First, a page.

Self-care can save millions in health costs
Unnecessary visits to ED, other costs avoided
In recent years, as employees have been asked to bear a larger percentage of their health insurance costs, there has been an attendant movement to place a greater responsibility on employees for their own health status as well. Among the leading strategies emerging from this movement is the concept of self-care, which empowers employees to make decisions about injuries and health emergencies with the assistance of guidebooks and nurse phone lines.
"Self-care is a series of skills that teach an employee to make better health care decisions based on having more information and more empowerment, and helping them produce a partnership with providers in shared decision-making," says Don R. Powell, PhD, president of the American Institute for Preventive Medicine in Farmington Hills, MI.
The potential savings are enormous, and thus have significant implications for occupational health programs. "All organizations want to reduce health care costs, and the [Centers for Disease Control and Prevention (CDC)] research shows that each year there are approximately 760 million visits to doctors and an estimated 25% of those are unnecessary," notes Powell. "There are stubbed toes, sore throats and so on, that employees could have treated themselves. That comes out to approximately 189 million unnecessary visits, and an average cost of $55 per doctor visit."
The same applies to emergency department (ED) usage, Powell adds. "In 1999, according to the CDC, there were 103 million ED visits, of which 55%, or 57 million, were unnecessary. The average cost of an ED visit is $360."
Many benefits seen
The benefits of self-care extend beyond mere dollars, although the potential savings are significant, notes Powell. "There are a great deal of unnecessary costs related to relatively minor health issues, and as part of the occupational health mission employees of hospitals and those seen in occupational health clinics can help realize savings in health care costs.
"But as an outgrowth of that, research shows you can also reduce absenteeism," Powell continues. "Employees are on the job more often, and you also see an increase in productivity because they feel good and take better care of themselves. This helps avoid presenteeism’ — being on the job but working less productively because you’re not dealing appropriately with an illness or stressful situation. So, just as occupational health programs are designed to either help keep injured employees on the job or help them return to work quickly, self-care can also help keep them on the job."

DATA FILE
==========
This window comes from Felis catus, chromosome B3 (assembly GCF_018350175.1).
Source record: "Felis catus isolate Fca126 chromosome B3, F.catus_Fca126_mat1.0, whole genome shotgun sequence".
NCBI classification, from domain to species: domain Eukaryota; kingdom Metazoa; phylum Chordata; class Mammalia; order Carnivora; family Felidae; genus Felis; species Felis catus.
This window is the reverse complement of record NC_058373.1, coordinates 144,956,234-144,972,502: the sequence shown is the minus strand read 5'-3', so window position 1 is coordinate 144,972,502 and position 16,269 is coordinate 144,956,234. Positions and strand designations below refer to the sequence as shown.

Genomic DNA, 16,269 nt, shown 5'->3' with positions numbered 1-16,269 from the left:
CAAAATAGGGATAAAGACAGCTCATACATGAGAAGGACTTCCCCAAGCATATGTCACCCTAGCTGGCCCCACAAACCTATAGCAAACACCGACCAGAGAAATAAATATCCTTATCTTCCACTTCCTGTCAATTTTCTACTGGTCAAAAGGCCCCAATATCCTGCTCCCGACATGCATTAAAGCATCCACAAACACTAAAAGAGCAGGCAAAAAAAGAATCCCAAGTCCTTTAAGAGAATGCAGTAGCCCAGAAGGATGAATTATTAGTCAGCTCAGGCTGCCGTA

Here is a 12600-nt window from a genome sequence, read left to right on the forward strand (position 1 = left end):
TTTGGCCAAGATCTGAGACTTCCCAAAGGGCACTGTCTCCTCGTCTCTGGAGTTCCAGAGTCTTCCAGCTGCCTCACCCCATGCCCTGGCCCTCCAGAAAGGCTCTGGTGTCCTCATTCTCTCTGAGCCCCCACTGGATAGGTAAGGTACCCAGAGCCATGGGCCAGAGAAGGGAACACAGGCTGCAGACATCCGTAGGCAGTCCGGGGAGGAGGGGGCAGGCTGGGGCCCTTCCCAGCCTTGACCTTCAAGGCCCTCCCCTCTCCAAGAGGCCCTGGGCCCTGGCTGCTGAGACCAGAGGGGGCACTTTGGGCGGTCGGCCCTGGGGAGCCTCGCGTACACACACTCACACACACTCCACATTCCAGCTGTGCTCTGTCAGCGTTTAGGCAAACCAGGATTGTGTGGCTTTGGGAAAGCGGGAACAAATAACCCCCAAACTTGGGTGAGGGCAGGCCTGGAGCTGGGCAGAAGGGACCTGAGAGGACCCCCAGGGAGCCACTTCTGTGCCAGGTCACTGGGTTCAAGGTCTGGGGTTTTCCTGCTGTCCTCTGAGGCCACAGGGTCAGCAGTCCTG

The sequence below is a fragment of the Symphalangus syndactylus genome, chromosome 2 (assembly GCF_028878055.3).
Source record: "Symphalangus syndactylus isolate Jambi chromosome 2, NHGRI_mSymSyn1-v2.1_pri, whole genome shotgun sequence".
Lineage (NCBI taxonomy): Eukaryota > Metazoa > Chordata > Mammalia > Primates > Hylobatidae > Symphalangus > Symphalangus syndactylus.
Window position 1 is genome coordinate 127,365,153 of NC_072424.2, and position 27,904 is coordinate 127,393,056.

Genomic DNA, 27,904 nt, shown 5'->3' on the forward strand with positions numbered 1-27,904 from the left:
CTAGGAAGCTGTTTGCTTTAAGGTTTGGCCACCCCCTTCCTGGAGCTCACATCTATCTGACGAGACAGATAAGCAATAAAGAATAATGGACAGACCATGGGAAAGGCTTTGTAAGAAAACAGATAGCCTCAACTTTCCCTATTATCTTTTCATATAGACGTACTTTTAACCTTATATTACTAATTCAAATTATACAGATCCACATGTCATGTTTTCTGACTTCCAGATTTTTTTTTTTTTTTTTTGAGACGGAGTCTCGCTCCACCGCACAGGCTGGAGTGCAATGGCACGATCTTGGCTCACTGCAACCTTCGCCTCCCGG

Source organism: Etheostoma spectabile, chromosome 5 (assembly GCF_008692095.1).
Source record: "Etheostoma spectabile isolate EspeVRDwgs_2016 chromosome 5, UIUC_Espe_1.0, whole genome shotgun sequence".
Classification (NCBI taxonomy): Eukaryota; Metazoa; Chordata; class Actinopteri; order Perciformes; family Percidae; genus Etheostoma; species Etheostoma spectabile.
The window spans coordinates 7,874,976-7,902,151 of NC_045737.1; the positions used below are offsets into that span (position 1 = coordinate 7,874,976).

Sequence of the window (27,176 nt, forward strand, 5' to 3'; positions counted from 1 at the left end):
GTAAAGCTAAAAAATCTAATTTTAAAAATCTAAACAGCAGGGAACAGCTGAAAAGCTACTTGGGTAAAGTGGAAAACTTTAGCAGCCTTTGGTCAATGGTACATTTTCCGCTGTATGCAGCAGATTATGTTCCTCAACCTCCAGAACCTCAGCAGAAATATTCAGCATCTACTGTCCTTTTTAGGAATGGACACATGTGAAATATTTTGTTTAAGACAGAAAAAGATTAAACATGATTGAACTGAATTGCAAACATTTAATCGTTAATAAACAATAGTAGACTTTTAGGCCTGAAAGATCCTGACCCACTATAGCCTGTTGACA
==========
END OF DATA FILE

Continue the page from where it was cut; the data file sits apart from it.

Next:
There are two major areas in which self-care programs can be most effective. The more common of the two, says Powell, is the way in which self-care helps employees address everyday health problems such as cold, flu, sore throat, headaches or heartburn. "If employees are advised about making decisions relating to these conditions, they’ll know better what to do when these symptoms present themselves," he explains. Even so, many self-care programs present flow-chart diagrams that go through various symptoms with an if A, then B, type of format. Depending on the answer, the employee either goes to the next step or calls the appropriate health care provider. (See "Flowchart format for strains and sprains," in this issue.)
Self-care also can be applied to disease management programs, says Powell. "If an employee is diagnosed with a condition, self-care procedures can be used to help avoid hospitalization or relapses," he explains. (See "New standards guide DM programs," in this issue.)
Multimodal approach preferred
Like any type of health care intervention, a multi-component approach in self-care is most effective. Such a program, Powell advises, should contain five basic elements:
• A self-care guide: Print versions of the material should be given to each employee. This may include a booklet, a brochure or a book — or all three. The materials should include a flow-chart format and/or icons for the appropriate level of care.
• Workshop: Instead of giving the guides out directly at your clinic, you may wish to sponsor a seminar at which an instructor presents the benefits of self-care and explains how to use the guide. "On-line versions of workshops are available, too, as well as videos," notes Powell.
• Nurse advice line: In addition to consulting the guide, employees can speak to a registered nurse "24/7" through a nurse advice line. "Interestingly, utilization of the nurse line is not as high as that of the guides," Powell notes. "The guides have between 50% and 75% utilization; you’re lucky to get 10% with the nurse line." Generally, he notes, the publications have a shelf life of three years, while a facility has to renew its nurse line every year. Plus, the booklets cost around $3 per copy, and books $6, while a nurse line costs $10 to $12 per employee per year.
• On-line self-care information: Self-care information also is available on the Internet, but a vast majority of employees prefer to get their information in print format. "When you have an emergency you don’t want to boot up your computer," says Powell. "If, on the other hand, you have a chronic condition and want to learn more about it, you will go online."
• Promotional materials: Self-care is a process, not a one-time event, Powell asserts. "You need continue to reinforce your message with these materials; you almost need a quarterly advertising campaign," he says.
You can obtain information about self-care vendors on the Internet, Powell notes.
[For more information, contact: Don R. Powell, PhD, President, American Institute for Preventive Medicine, 30445 Northwestern Highway, Suite 350, Farmington Hills, MI 48334. Telephone: (248) 539-1800. Fax: (248) 539-1808. Web: www.healthylife.com.]
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